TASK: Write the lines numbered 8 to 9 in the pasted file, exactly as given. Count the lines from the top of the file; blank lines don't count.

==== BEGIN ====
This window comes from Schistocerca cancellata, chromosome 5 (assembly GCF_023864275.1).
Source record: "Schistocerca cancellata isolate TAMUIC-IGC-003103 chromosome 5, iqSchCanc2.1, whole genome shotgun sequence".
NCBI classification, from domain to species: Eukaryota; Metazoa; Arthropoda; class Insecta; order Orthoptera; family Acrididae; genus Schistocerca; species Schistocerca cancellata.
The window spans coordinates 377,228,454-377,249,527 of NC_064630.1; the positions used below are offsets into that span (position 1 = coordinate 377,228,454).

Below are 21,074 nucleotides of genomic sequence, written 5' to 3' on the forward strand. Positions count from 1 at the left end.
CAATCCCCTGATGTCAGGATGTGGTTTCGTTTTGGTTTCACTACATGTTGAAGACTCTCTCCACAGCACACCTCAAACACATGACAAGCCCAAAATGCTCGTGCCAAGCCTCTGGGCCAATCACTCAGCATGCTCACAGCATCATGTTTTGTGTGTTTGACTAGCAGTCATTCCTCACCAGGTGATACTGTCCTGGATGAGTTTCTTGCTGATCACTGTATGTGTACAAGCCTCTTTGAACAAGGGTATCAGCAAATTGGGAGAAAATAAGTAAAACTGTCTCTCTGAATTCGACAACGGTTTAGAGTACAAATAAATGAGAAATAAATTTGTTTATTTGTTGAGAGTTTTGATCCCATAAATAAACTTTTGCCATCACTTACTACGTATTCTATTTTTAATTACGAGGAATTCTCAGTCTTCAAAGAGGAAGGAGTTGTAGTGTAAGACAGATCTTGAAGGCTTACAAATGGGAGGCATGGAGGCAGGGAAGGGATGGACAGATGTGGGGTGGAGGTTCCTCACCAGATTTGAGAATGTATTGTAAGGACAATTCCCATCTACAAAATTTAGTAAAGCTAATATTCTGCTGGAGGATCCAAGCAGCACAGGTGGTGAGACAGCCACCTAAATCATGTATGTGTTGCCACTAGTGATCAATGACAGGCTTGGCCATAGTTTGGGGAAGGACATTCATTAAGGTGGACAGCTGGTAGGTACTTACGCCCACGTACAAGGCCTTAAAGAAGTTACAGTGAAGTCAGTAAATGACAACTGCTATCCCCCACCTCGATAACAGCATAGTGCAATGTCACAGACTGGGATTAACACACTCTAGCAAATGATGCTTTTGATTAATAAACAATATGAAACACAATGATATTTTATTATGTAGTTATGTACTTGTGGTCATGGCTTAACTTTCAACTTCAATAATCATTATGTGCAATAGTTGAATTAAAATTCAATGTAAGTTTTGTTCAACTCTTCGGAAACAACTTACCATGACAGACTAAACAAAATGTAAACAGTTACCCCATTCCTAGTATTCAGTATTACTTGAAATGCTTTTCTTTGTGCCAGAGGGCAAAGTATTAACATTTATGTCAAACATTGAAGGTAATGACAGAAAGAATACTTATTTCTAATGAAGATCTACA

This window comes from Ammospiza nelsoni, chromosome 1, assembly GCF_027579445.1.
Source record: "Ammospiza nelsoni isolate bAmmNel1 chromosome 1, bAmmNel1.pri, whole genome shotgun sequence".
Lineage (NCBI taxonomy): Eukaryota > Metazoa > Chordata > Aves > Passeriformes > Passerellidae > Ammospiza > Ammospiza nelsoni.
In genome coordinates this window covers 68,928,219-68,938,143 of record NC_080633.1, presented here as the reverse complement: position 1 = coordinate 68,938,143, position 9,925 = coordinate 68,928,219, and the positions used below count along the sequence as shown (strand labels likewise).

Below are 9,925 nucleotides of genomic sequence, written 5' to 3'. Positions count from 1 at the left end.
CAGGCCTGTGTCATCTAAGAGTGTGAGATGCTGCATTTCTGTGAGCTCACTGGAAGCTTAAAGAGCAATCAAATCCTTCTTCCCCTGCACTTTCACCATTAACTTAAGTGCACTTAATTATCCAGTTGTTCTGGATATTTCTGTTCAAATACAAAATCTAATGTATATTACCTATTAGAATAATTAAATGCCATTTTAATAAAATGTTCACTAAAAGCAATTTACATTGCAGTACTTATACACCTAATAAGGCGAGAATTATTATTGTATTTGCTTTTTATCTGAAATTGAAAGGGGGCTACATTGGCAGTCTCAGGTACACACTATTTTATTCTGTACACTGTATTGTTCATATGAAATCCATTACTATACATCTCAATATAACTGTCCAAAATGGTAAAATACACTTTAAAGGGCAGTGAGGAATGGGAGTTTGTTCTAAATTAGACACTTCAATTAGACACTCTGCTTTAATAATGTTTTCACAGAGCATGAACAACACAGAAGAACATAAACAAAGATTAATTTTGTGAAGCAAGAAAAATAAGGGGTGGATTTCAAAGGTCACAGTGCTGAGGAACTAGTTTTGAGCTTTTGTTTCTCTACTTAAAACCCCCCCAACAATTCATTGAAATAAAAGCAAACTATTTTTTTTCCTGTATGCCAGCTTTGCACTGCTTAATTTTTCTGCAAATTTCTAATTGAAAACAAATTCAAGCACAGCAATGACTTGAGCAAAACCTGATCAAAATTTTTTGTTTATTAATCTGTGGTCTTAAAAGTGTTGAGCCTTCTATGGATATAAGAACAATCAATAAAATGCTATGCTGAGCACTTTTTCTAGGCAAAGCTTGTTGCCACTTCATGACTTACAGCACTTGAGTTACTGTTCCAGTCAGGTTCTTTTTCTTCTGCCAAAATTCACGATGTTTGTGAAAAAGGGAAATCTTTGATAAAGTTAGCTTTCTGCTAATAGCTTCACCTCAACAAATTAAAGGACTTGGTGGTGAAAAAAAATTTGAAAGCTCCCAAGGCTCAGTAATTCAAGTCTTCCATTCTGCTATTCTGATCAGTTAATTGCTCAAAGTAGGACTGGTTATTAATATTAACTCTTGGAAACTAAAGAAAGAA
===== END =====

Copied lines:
Source record: "Ammospiza nelsoni isolate bAmmNel1 chromosome 1, bAmmNel1.pri, whole genome shotgun sequence".
Lineage (NCBI taxonomy): Eukaryota > Metazoa > Chordata > Aves > Passeriformes > Passerellidae > Ammospiza > Ammospiza nelsoni.